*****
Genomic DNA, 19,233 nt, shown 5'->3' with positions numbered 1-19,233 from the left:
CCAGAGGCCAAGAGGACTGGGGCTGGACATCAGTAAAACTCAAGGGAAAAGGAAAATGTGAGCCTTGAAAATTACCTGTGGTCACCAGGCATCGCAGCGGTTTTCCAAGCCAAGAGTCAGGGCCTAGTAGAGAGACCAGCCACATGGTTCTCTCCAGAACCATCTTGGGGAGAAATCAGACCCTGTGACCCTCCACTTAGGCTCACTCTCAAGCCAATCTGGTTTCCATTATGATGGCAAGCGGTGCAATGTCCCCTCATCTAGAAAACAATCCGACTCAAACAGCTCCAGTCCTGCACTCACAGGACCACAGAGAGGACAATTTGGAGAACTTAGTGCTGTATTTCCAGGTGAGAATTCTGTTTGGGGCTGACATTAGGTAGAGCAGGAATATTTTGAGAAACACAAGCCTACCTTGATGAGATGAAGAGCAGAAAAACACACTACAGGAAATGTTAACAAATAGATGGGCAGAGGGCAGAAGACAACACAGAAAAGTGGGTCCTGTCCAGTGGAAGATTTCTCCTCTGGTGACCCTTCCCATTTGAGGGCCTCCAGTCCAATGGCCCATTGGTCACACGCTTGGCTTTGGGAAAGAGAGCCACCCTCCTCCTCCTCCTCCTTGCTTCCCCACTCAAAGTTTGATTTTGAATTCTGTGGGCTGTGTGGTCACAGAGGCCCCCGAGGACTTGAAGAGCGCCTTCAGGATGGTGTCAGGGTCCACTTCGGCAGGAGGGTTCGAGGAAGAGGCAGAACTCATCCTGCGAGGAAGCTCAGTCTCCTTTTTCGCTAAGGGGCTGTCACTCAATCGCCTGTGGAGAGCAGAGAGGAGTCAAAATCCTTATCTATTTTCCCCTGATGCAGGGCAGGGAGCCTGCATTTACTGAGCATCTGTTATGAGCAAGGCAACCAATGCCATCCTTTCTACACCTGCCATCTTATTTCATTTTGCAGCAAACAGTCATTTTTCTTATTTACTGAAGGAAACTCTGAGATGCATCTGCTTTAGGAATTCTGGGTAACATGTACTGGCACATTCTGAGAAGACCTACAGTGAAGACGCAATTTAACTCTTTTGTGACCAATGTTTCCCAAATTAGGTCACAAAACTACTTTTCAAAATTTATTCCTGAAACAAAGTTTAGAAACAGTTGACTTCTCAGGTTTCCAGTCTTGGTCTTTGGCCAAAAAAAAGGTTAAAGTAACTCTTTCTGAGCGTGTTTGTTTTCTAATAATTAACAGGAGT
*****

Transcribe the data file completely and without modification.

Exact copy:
Genomic DNA, 19,233 nt, shown 5'->3' with positions numbered 1-19,233 from the left:
CCAGAGGCCAAGAGGACTGGGGCTGGACATCAGTAAAACTCAAGGGAAAAGGAAAATGTGAGCCTTGAAAATTACCTGTGGTCACCAGGCATCGCAGCGGTTTTCCAAGCCAAGAGTCAGGGCCTAGTAGAGAGACCAGCCACATGGTTCTCTCCAGAACCATCTTGGGGAGAAATCAGACCCTGTGACCCTCCACTTAGGCTCACTCTCAAGCCAATCTGGTTTCCATTATGATGGCAAGCGGTGCAATGTCCCCTCATCTAGAAAACAATCCGACTCAAACAGCTCCAGTCCTGCACTCACAGGACCACAGAGAGGACAATTTGGAGAACTTAGTGCTGTATTTCCAGGTGAGAATTCTGTTTGGGGCTGACATTAGGTAGAGCAGGAATATTTTGAGAAACACAAGCCTACCTTGATGAGATGAAGAGCAGAAAAACACACTACAGGAAATGTTAACAAATAGATGGGCAGAGGGCAGAAGACAACACAGAAAAGTGGGTCCTGTCCAGTGGAAGATTTCTCCTCTGGTGACCCTTCCCATTTGAGGGCCTCCAGTCCAATGGCCCATTGGTCACACGCTTGGCTTTGGGAAAGAGAGCCACCCTCCTCCTCCTCCTCCTTGCTTCCCCACTCAAAGTTTGATTTTGAATTCTGTGGGCTGTGTGGTCACAGAGGCCCCCGAGGACTTGAAGAGCGCCTTCAGGATGGTGTCAGGGTCCACTTCGGCAGGAGGGTTCGAGGAAGAGGCAGAACTCATCCTGCGAGGAAGCTCAGTCTCCTTTTTCGCTAAGGGGCTGTCACTCAATCGCCTGTGGAGAGCAGAGAGGAGTCAAAATCCTTATCTATTTTCCCCTGATGCAGGGCAGGGAGCCTGCATTTACTGAGCATCTGTTATGAGCAAGGCAACCAATGCCATCCTTTCTACACCTGCCATCTTATTTCATTTTGCAGCAAACAGTCATTTTTCTTATTTACTGAAGGAAACTCTGAGATGCATCTGCTTTAGGAATTCTGGGTAACATGTACTGGCACATTCTGAGAAGACCTACAGTGAAGACGCAATTTAACTCTTTTGTGACCAATGTTTCCCAAATTAGGTCACAAAACTACTTTTCAAAATTTATTCCTGAAACAAAGTTTAGAAACAGTTGACTTCTCAGGTTTCCAGTCTTGGTCTTTGGCCAAAAAAAAGGTTAAAGTAACTCTTTCTGAGCGTGTTTGTTTTCTAATAATTAACAGGAGT